Findings and Straps:
DIY: Sewn Daisy Pistachio Backpack

Now for the fun bit - adding the buckle and straps to really bring this bag to life! I used the same leather to cut out a strap and base for the buckle, based on a RTW satchel, and hand-stitched them in place - the buckle on the front pocket, and the strap on the lower edge of the flap. Hand-stitching leather is hard work, but nothing that can't be done whilst watching Game of Thrones ;).

For the straps, I folded the strip of fabric in half right sides facing, the long edges meeting, and stitched along the open edge. Turning this long piece out took a loooooot of elbow grease, I can tell you! When turned out, I added topstitching once again, before folding and adding a buckle, allowing the length of the straps to be changed. Finally I added a clip to each end of the strap. I find having one long strap better than two; I have a RTW backpack which is quite similar, and I like the freedom of choice it gives me.

To attach the strap to the bag, I threaded the key ring loops through the top two leather strap loops. The way my strap is threaded is thus; each end is clipped to the straps either side of the top handle, and the length of the strap is threaded through the strap at the bottom of the back of the bag. Of course, I might try another variation of this out on future versions, but I have to say I like this design of backpack straps.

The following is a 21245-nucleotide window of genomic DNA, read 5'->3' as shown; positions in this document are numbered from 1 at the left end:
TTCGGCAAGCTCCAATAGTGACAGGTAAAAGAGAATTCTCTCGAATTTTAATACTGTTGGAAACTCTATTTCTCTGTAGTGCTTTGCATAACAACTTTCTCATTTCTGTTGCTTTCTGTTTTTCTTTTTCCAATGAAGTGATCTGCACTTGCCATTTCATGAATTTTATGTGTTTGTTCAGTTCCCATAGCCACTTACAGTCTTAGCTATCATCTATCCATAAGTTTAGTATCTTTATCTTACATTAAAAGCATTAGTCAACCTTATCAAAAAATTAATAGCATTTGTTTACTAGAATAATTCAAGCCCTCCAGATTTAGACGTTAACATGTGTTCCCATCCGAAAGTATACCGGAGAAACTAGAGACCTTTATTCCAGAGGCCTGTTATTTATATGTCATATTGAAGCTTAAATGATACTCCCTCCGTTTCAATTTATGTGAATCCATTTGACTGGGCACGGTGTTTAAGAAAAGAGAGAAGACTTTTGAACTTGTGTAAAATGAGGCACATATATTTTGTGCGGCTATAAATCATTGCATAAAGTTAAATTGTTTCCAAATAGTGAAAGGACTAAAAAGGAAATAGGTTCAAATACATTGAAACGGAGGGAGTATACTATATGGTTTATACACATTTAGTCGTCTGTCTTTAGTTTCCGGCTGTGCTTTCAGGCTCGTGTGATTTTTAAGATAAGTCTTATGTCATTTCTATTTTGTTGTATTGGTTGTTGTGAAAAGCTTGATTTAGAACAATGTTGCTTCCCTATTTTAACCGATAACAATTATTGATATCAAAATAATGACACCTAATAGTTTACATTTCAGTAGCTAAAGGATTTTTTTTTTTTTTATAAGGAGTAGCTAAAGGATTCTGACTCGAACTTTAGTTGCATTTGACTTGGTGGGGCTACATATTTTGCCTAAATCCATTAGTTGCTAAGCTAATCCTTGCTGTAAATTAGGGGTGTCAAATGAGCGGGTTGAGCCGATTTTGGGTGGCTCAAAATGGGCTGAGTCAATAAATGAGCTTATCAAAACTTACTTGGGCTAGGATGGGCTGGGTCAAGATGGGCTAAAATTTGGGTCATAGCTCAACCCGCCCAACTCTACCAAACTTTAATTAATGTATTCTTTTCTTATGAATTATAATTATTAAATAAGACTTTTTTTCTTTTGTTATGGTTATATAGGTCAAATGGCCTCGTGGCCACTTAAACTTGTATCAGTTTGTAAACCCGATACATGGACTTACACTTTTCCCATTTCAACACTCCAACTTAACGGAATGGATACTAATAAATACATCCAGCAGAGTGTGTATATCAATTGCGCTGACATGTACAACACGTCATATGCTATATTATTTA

DIY: Sewn Daisy Pistachio Backpack

And that's it! If you've made it to the end of this post, then I'm very thankful - it seems like the longest I've written in quite a while. However, I can't deny how much fun I've had putting this together - both the sewing and the writing up.

Of course, me being me, I like to dissect everything I've made to try to improve my technique for the future, and I find myself doing the same here - should I make the handle a little slimmer, the straps a little wider? Even though I'm ridiculously proud of my achievements here (ask me whether I could have done this a few months ago, and it would have been a resounding NO!), I'm aware that I'm still improving as a sewer. So, I thought I'd compile a list of things I've learnt throughout this project (a lot more positive than a list of things I'd change, non?).

  • Topstitching is amazingly satisfying, and something I want to do on EVERY project in the future. 
  • There is no magic cure for bias binding - the more I do it, the better I'll get. 
  • I don't much enjoy taking photos of my sewing process. My photography is coming on leaps and bounds, and I can't help but want to make every shot perfect. But it's kind of hard to take artistic shots of inserting lining, youfeelme?
  • I work better to a deadline. No one enjoys it, but having an end date helps me push on with things, even if it's something I do as a hobby!
  • Projects which can be separated down into a series of smaller tasks seem more accomplishable to me. This backpack was really just little task after little task. I'll take this forward to future projects, and write a list of tasks I need to do in order to complete a garment (yes, I was that child with a clipboard and checklist). 
DIY: Sewn Daisy Pistachio Backpack
DIY: Sewn Daisy Pistachio Backpack

So again, thanks for reading, and if you have any questions about the process, please don't hesitate to drop me a comment below! I'd also love to hear your thoughts on sewing backpacks//bias binding//taking photos of the process. 

You can have a look at other entries for the Hillarys Craft Competition 2015 here - so many talented people! 

*1 square metre of fabric was provided free by Hillarys as part of the Craft Competition. 


  1. I'm really impressed that you've made a backpack with your fabric, looks amazing!
    Good luck!


    1. Thanks Hannah - I love your butterflies - they're so pretty! :)